I had the sense I’d stumbled into an old spy film. Here I was sitting outside a nondescript house in a quiet residential area of North London. I had been told to arrive after 10am, (it was ten past )and I knew I was being observed from several windows of the neighboring houses. I was to meet someone who would recognize me but I had not seen since I was in short trousers. I walked up the path and the door opened before I knocked. “Morning I’m’ That’s as far as I got. The woman, somewhere in her eighties who didn’t look like a Russian spy, laughed ’I know who you are, I’m told you want me to show you into Aladdin’s Cave.’
As an overtire to a series launching in a few days, an insight to why its taken two years yo reach you. Let me first say that when I moved to India some years back I had no idea that Tottenham would have such a thriving (and rapidly growing) fan base. The television companies broadcasting the Premier League have opened up the game to a whole new world and those fans pledging allegiance to Spurs were not those glory hunter ‘supporters’ who seem to change clubs more often than they change their socks. They follow Spurs because the club always tried to play the game the right way.
I’m not a historian but I was lucky enough to be born into a family that has followed Tottenham for over a hundred years, (I can only claim to be a halftime substitute in that figure). Having been weaned on tales of Tottenham I now found myself surrounded by fans many of whom had embraced the club quite often in their early twenties or so. So when I’m not gushing about the current team there is the opportunity to lift the veil on the clubs marvelous history to some of those fans, not just in India but these days around the world, who may not be aware of its full rich tapestry, or the ones who just enjoy a look back.
I try and double-check the various stories with reliable sources that I lay before you just in case my memory lets me down and to that end, my thanks to the giants whose shoulders I clamber over and are given credit where it’s due (1). Thanks to them, and any errors are mine, and that was the disclaimer for the season. One of the problems I’ve discovered researching the history is that once its ‘out there’ everyone thinks its true and its repeated and there are a lot of ‘erroneous facts’ sometimes even from the most respected of sources.
I’ve previously highlighted a number of incidences when some sources provide info that differs or quite simply isn’t correct. My favorites, just from the last few months - Spurs won the Amateur Cup (wrong), they were an amateur side when they won the FA Cup in 1901 (wrong), Arsenal knocked us out of the League Cup the year we won the Double (neither side even entered), Gareth Bale was Bill Nicholson’s best signing (totally wrong) and our all-time top scorer is Alan Shearer (what!)
What I have found pleasing (and this isn’t an ego thing) is that several ‘respected’ individuals in the Tottenham world have complemented me on my scribbles, as well as a few club historians whom I’ve contacted both in the UK and Europe when they have seen my end product. One even pointing out I had uncovered something they didn’t have in their own records. I’ve also received some nice comments from the families of my subjects. This is of course is all very flattering but more importantly I think its helped raise the profile of India Spurs both here and worldwide, which of course was part of the plan.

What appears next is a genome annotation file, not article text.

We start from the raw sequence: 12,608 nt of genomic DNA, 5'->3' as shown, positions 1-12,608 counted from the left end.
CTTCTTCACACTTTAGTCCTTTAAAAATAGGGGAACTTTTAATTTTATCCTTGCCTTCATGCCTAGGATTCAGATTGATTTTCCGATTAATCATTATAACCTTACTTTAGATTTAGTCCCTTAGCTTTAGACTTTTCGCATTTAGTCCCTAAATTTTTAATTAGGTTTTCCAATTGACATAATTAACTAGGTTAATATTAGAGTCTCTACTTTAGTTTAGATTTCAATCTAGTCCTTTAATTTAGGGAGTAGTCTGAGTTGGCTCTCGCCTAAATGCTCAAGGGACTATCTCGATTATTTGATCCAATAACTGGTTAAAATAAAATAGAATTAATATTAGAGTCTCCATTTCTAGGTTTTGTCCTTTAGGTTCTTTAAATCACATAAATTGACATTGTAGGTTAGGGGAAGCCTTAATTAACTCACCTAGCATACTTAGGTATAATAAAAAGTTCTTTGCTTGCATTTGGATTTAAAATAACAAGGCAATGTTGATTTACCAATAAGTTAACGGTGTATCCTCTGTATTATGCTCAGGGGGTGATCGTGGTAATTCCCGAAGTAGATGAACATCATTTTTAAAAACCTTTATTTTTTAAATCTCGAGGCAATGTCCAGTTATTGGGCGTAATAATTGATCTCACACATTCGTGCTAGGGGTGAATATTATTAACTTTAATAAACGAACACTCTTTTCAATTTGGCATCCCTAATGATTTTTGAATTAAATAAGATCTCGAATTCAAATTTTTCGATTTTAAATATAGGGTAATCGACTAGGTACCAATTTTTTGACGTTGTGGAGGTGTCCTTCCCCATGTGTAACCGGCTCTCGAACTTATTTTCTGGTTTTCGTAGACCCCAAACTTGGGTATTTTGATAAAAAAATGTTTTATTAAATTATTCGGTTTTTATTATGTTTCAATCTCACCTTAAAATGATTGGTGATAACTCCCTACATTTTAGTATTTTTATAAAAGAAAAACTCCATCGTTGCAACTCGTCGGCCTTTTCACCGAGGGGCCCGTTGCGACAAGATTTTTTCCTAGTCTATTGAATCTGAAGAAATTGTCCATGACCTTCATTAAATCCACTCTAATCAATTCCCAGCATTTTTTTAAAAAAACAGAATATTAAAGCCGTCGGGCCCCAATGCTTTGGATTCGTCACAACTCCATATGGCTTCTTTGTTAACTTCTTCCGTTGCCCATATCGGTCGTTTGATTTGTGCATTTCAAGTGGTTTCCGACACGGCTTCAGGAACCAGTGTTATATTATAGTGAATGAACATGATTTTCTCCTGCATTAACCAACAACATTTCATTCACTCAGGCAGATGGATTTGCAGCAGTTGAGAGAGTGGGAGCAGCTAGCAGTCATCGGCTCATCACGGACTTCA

I’ve always believed history should be more than just a reference of dry dates (I try and update articles as required), it is a ‘pulsating drama’ (2) and should where possible remind us of the sweat and tears that’s gone before. If you don’t know your history you cant plot your future. Returning to my theme, when I was in the UK not too long ago armed with a bottle of wine and a notepad I spent several sessions sitting in various gardens reminiscing with, (I do feel the term interrogate is rather harsh) ‘my sources,’ There was one uncle just turned ninety who when asked about Spurs is still capable of making Harry Redknapp sound like a Trappist Monk. As his granddaughter told me, you know he doesn’t actually have an off switch. Another enjoyable afternoon and my two victims that day finished by looking at each other and saying ‘you know who he needs to see next don’t you?’
And that’s how I ended up being shown into the parlour of a house where the owner had laid out for my inspection a number of scrapbooks, personal journals, diaries and various artifacts, some literately priceless and I was frightened to lift. No wonder the ladies son called it Aladdin’s Cave. I also knew I was very privileged and only my heritage had permitted me access to this very private collection which dated back beyond the last war into the 30’s. The day passed (far too) quickly as I tried to absorb as much as possible in my limited time. It did provide me with much ammunition for future articles. With deep gratitude to those wonderful souls, some no longer with us who fanned the flame. I know they are looking forward to the new season as much as I am. The aforementioned Wagtaffe-Simmons introducing his own work describing it as ‘a work of love and unbounding interest.’ I wouldn’t dream of being on the same level but I share the sentiment.
Then - Now - Forever
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Notes - 1 - I’ve included a list in ‘The Double - The Quest,’ due to be published shortly.
2 - From G. Wagstaffe Simmon’s 1947 history of the club.
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